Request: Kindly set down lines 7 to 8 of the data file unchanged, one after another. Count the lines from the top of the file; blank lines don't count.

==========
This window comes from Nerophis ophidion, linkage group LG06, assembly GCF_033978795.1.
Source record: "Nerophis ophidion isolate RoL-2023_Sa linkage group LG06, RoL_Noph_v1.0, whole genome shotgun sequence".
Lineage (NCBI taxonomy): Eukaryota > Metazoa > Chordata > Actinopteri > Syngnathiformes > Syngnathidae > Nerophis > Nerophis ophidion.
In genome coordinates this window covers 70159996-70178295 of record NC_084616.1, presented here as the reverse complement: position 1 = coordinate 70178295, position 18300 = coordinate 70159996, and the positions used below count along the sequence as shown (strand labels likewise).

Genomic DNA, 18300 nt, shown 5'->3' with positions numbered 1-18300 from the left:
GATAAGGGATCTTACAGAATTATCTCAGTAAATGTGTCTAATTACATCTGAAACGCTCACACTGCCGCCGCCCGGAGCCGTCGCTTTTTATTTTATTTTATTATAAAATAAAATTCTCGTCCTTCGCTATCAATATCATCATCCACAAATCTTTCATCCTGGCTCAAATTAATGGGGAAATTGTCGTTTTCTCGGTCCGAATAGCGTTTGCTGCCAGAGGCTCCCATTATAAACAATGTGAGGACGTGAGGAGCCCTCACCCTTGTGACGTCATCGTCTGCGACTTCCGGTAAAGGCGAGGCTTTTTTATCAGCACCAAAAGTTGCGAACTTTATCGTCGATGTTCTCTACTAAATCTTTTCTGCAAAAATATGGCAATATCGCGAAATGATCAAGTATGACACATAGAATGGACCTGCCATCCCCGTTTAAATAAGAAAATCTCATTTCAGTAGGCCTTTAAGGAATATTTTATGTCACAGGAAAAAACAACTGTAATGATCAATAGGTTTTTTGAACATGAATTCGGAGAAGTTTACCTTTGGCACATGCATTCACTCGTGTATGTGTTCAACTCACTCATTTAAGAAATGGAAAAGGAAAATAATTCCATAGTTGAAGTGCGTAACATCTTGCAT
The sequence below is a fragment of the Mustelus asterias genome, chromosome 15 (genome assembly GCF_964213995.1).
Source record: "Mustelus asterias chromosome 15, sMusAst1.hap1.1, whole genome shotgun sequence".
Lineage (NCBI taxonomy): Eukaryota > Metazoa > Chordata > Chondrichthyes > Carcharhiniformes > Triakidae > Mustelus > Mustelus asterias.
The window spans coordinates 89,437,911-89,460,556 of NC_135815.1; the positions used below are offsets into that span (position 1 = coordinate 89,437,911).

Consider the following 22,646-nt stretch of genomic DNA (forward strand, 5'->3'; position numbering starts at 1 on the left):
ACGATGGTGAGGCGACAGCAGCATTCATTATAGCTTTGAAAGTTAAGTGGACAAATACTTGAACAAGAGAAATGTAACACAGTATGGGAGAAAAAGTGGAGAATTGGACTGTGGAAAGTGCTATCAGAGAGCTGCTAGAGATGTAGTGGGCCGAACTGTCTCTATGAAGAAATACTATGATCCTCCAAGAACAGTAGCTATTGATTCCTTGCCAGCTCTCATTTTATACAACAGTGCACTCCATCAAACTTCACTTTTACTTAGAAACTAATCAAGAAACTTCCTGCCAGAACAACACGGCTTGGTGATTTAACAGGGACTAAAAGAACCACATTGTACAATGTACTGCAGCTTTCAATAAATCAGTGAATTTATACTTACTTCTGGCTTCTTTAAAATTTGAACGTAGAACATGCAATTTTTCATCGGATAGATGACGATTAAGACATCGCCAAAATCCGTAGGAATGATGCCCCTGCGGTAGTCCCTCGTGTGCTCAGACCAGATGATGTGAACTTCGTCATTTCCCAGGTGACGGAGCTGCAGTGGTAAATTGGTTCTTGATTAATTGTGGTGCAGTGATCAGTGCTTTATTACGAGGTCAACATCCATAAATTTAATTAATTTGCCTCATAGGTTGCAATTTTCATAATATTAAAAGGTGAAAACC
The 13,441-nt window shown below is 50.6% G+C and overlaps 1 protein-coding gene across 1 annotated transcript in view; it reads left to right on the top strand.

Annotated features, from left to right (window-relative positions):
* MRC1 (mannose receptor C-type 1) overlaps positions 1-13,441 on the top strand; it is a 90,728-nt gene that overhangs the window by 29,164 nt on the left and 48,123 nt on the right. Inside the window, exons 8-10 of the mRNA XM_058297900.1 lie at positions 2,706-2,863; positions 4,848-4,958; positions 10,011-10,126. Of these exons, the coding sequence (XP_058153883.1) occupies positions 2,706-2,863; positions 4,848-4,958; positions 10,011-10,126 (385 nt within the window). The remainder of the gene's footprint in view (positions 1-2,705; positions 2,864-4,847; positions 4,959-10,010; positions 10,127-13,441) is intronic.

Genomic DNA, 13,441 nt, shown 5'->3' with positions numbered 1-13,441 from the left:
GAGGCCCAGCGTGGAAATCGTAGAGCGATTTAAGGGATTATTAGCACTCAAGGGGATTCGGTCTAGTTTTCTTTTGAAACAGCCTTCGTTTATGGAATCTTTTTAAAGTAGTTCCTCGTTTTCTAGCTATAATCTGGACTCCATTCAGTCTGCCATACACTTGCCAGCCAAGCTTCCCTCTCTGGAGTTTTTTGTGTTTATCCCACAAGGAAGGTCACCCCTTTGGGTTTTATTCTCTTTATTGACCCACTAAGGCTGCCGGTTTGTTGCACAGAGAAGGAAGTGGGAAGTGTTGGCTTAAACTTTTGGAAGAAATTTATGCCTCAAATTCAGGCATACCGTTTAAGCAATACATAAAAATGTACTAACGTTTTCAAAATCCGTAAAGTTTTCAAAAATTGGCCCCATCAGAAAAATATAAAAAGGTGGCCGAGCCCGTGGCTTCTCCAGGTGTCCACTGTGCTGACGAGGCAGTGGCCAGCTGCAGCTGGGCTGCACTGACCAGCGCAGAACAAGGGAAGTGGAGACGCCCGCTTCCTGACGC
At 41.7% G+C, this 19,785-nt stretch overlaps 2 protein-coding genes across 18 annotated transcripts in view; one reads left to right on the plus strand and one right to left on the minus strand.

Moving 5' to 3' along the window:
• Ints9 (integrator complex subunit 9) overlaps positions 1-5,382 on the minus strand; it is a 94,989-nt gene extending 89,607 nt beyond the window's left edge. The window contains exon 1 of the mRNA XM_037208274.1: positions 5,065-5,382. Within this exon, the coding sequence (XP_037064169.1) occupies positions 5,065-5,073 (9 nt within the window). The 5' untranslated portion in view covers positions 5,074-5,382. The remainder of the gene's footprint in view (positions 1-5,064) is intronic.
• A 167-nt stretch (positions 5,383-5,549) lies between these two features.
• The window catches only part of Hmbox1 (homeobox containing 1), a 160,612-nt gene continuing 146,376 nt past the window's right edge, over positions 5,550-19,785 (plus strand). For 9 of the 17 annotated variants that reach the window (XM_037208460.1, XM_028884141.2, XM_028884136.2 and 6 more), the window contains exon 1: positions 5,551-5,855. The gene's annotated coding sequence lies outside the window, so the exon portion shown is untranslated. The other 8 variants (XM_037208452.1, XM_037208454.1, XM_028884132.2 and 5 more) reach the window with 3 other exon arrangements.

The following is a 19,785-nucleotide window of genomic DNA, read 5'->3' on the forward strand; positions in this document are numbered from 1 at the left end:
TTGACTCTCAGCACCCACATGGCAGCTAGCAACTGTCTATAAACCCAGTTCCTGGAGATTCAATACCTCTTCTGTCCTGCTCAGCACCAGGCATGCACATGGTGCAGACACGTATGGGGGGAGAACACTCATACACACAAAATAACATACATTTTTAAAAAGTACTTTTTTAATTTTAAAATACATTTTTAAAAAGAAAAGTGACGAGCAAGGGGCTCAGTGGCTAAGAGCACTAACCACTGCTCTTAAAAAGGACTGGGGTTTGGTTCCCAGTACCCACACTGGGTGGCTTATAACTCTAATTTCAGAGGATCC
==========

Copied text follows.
The sequence below is a fragment of the Mustelus asterias genome, chromosome 15 (genome assembly GCF_964213995.1).
Source record: "Mustelus asterias chromosome 15, sMusAst1.hap1.1, whole genome shotgun sequence".